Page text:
.....Advertisement.....
.....Advertisement.....

Today's Features

  • By Ramsey Scott, For the Courier

    Last weekend’s Jeffco Fair and Festival at the fairgrounds in Golden celebrated the county’s agricultural roots, and also offered a generous helping of music, art and entertainment.

    And pie. Lots of pie.

  • Eager kids lined up to have their faces painted at the Ken-Caryl Ranch House on Aug. 3, just one of many activities at the Music a la Mode summer celebration.

    Sitting on a blue chair, 3-year-old Jude Duran squinted as paint met skin. Meanwhile, Adam Duran, Jude’s father, held his son’s head still as a clown painted Jude’s face to look like Spiderman. After the process was finished, Jude looked into a mirror with a smile of satisfaction.

  • English priest Saint Edmund Campion once described the Irish people as “religious, frank, amorous … very glorious … inclined with passing hospitality,” Dennis Gallagher, professor emeritus at Regis University, told attendees at the 22nd annual Colorado Irish Festival.

  • It was 1999 when South Jeffco resident Suzanne Braden first came face to face with a giant panda.

    Braden was in China visiting the Wolong National Nature Reserve, which today encompasses nearly 500,000 acres and is home to about 150 giant pandas. The reserve also consists of four panda bases, including the China Conservation Research Center for the Giant Panda, where veterinarians and conservationists raise pandas and panda cubs in captivity.

  • England was in the throes of World War II when London resident Mary Barry went into labor with her first child.

    She remembers many of the roads were closed because of the bombing. Shells exploded all around the ambulance as it meandered its way to the hospital.

    On an earlier occasion, Barry recalled how she and her husband, Jim, were caught off guard by a sudden barrage that was so intense they were unable to escape to shelter. Hunkered down in the street, Mary asked Jim if he thought they would survive until morning.

  • By Kevin M. Smith, For the Courier

    Unlike some geocaches, GeoWoodstock was easy to find.

    The annual event was held at the Denver Botanic Gardens at Chatfield Farms on Sunday and brought thousands of people from across the country and globe to visit vendors, attend workshops and find some hidden treasures.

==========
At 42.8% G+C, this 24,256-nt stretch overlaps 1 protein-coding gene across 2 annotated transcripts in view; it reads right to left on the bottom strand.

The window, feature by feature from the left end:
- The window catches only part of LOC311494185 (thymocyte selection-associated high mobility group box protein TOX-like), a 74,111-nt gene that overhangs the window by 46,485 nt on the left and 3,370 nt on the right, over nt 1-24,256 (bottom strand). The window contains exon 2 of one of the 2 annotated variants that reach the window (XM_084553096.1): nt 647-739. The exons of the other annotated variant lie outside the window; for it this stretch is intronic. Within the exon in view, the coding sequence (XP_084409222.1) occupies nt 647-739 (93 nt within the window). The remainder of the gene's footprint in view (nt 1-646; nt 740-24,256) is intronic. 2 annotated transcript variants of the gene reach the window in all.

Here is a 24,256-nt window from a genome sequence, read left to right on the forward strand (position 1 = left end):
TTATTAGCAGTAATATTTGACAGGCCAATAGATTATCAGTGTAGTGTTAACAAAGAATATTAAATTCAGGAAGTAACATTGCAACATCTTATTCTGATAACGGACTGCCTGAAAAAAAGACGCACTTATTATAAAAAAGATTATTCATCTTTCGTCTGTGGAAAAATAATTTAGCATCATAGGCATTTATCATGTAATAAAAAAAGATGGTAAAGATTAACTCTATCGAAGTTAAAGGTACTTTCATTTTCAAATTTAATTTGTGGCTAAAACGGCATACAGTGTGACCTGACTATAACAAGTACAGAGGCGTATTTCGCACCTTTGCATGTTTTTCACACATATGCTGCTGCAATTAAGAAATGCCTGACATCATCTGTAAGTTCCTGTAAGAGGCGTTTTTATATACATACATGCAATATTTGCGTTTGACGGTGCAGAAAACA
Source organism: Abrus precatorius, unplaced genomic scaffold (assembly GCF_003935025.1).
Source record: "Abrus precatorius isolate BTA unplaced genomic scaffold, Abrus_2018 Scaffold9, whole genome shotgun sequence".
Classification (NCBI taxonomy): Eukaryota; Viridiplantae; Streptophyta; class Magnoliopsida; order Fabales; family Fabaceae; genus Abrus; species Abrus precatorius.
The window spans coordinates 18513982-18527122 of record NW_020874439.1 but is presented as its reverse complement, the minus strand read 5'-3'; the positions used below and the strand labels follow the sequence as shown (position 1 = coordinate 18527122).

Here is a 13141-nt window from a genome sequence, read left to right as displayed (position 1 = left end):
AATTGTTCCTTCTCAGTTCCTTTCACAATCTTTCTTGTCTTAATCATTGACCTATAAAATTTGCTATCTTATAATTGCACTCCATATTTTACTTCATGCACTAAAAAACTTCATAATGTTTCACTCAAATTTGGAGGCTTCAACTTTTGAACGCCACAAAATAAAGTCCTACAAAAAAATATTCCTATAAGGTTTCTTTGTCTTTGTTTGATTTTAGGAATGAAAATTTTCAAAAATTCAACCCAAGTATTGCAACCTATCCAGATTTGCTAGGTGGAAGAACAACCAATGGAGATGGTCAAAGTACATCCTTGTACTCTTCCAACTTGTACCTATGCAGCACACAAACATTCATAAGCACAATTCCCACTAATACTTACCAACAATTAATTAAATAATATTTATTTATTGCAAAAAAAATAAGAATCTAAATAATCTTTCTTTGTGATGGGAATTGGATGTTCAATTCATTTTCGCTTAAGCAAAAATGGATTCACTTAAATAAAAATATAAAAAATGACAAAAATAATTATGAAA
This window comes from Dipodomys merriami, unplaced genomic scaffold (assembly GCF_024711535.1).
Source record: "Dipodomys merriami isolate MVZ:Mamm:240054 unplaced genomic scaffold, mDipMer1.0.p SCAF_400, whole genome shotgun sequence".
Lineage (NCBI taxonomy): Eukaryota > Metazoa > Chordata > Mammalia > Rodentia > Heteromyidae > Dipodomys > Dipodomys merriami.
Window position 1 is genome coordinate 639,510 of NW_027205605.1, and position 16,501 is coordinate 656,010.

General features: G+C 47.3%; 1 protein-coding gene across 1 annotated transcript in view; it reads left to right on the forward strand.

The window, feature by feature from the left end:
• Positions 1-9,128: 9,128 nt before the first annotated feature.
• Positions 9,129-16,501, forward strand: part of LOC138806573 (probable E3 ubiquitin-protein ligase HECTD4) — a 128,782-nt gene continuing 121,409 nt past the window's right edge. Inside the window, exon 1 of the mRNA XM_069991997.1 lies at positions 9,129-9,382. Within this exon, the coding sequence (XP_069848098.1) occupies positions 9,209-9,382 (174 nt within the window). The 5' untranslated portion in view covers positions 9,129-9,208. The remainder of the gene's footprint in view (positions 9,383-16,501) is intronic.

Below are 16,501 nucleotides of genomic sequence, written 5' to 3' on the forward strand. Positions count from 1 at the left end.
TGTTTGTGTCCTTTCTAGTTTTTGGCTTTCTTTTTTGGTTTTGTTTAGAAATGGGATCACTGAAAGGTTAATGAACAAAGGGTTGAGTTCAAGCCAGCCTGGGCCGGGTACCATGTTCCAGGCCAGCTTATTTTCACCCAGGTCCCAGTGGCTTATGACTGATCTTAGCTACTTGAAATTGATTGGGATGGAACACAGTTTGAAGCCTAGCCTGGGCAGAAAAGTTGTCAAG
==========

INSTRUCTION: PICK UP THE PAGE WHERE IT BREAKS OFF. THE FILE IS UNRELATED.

• At the intersection of Bowles and Kipling, a sign near the stoplights reads, “Ninja Training, next to Ace Hardware.” Around the corner from the hardware store, people walk through a door and find themselves at the top of a flight of stairs covered with artwork of samurai. After a short trip down, visitors might feel as if they’ve walked into a ninja movie.

  • It’s a peaceful Saturday morning at Clement Park. Groups of runners are preparing for a 5K. Ducks and geese are walking through the grass. Locals are running along the path, some with dogs at their sides.

    In the midst of all this, a small group begins a game of dodgeball. Even as the players are knocked out, they run behind enemy lines and do a set of 10 pushups. And once they have a ball in hand, they can attempt to hit their opponents, who now have enemy fire coming from both sides.

  • Never was there a story of more woe, than this of Juliet and her Romeo — this time featuring cell phones, city skyline backdrops, line dancing and contemporary musical interludes.

    The Foothills Park & Recreation District’s Theatre Company presented performances of “Shakespeare’s Romeo and Juliet” July 22-23 at Clement Park, and will host two more performances this Friday and Saturday at 7 p.m.

  • "Oh yeah. I like ice cream. Oh yeah. I like ice cream.”

    Boom. Boom. Tap, tap, tap, tap. Boom. Boom. Tap, tap, tap, tap.

    A circle of 30 people, each with a percussion instrument in hand, sound out the rhythm. Then, progressively, it evolves.

    Boom. Boom. Tap, tap. Tap, boom, boom, tap.

    Each person beats out a different rhythm, a different sound, or a different timbre. Yet they all complement one another, weaving in and out of the collective beat.